Christians and Muslims are increasingly faced with the need create two opposite poles, both of which are dangerous: that of a secularism that – in the words of the French philosopher Rémi Brague, who spoke yesterday at the meeting “persuades those to disregard the question of God.”

In this context the archbishop was asked about the issue of the construction of a possible mosque in Milan: “The right to religious freedom fails if we refuse to provide places of worship” the cardinal explained “But to apply it in practice, the authorities have the task of verifying who is in command. And the mosque must fit in context. For example, a mosque should not be built on a building that housed a church.”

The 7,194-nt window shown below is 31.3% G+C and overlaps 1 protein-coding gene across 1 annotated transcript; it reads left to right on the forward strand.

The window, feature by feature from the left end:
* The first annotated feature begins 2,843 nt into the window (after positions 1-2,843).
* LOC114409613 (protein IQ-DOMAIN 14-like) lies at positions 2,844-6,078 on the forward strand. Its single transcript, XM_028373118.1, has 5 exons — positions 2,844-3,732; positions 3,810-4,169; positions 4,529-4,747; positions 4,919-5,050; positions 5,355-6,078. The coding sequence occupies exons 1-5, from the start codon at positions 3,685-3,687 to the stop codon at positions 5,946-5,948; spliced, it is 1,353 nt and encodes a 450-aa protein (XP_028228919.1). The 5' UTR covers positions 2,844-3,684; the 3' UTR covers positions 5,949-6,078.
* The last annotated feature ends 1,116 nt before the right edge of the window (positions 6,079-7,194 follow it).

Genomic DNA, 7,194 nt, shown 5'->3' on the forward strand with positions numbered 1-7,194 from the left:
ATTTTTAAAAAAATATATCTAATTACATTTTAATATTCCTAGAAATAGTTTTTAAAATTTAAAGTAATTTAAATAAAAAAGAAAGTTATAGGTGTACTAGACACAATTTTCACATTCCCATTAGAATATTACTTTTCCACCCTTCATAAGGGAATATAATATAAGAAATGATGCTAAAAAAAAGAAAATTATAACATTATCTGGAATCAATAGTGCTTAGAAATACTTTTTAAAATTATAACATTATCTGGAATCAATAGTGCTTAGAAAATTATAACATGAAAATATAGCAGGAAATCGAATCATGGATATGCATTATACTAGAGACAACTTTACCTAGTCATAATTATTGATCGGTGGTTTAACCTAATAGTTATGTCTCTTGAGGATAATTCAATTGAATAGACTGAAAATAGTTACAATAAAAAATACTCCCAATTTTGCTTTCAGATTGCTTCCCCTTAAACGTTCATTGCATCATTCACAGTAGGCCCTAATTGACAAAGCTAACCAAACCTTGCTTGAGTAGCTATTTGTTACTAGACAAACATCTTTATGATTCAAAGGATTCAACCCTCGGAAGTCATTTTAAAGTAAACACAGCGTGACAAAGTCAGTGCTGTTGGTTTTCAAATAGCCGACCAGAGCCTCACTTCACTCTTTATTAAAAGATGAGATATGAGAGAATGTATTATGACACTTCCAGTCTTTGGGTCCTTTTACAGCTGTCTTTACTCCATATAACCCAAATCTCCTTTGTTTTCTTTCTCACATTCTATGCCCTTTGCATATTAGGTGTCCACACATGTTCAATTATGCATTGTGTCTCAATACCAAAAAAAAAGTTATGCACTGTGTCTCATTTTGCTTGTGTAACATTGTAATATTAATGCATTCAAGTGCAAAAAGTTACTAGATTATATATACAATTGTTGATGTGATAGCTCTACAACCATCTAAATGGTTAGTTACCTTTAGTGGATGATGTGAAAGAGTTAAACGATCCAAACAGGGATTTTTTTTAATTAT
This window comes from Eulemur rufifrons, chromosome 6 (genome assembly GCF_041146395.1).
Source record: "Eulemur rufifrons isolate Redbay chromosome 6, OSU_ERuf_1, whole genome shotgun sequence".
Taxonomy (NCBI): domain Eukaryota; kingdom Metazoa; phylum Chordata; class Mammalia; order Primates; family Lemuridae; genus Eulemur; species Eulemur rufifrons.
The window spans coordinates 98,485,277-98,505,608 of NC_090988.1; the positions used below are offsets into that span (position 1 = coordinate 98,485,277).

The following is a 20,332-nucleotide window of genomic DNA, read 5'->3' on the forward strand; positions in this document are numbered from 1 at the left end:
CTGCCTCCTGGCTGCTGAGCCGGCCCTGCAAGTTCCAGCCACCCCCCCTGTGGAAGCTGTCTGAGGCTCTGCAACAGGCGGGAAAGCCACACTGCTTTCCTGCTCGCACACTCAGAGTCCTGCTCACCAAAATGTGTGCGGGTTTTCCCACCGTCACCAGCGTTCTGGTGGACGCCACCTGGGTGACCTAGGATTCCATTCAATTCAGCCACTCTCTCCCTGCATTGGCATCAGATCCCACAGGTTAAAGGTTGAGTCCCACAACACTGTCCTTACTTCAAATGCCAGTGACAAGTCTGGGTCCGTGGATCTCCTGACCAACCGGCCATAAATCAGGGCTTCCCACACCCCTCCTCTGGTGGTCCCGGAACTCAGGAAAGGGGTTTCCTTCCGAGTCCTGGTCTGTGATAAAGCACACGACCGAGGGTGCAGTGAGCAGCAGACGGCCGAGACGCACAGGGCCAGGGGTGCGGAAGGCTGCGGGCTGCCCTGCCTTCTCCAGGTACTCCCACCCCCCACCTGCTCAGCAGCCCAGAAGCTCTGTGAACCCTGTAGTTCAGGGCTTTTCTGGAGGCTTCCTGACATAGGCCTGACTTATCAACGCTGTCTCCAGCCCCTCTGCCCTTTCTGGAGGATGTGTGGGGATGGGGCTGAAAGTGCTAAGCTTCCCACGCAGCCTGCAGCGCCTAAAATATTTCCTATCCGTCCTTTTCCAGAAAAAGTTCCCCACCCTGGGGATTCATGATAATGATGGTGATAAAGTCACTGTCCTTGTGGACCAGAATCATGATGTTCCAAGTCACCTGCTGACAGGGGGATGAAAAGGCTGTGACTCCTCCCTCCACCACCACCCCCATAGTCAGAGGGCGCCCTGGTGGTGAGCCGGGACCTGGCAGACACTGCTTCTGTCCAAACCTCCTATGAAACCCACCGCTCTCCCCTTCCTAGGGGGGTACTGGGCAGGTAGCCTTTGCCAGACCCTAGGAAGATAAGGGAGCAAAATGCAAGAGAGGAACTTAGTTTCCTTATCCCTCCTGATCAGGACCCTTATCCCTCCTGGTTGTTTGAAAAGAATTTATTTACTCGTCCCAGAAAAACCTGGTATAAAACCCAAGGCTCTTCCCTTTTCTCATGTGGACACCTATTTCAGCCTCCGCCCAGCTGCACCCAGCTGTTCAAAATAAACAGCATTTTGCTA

The Islamic community of Bilbao protests against the places of worship law

14 June 2013
More than a hundred members of the Bilbao Muslim community expressed their dissatisfaction about the new law ruling the places of worship during a demonstration at the esplanade of the Guggenheim Museum.
According to the law which is to be approved at the end of the month, no mosque or other type place of worship can be located in the city of Bilbao, pushing all new construction on the outskirts of the town.
A spokesman for the Muslim community, Othman Gomez Kortazar, considered the law a “serious attack” to the Islamic community and to all other religions. “The City Hall does not want to see in Bilbao people with different customs and beliefs” complained Gomez to the reporters.
He also lamented the unwillingness of the City Hall to dialogue and to try to reach a solution with the Muslim organizations. The president of the Al Furkan, Moulay Idriss Sadiki, demanded respect for  freedom of worship.

Tarragona wants the new religious centers to be transferred into the industrial areas

10 January 2013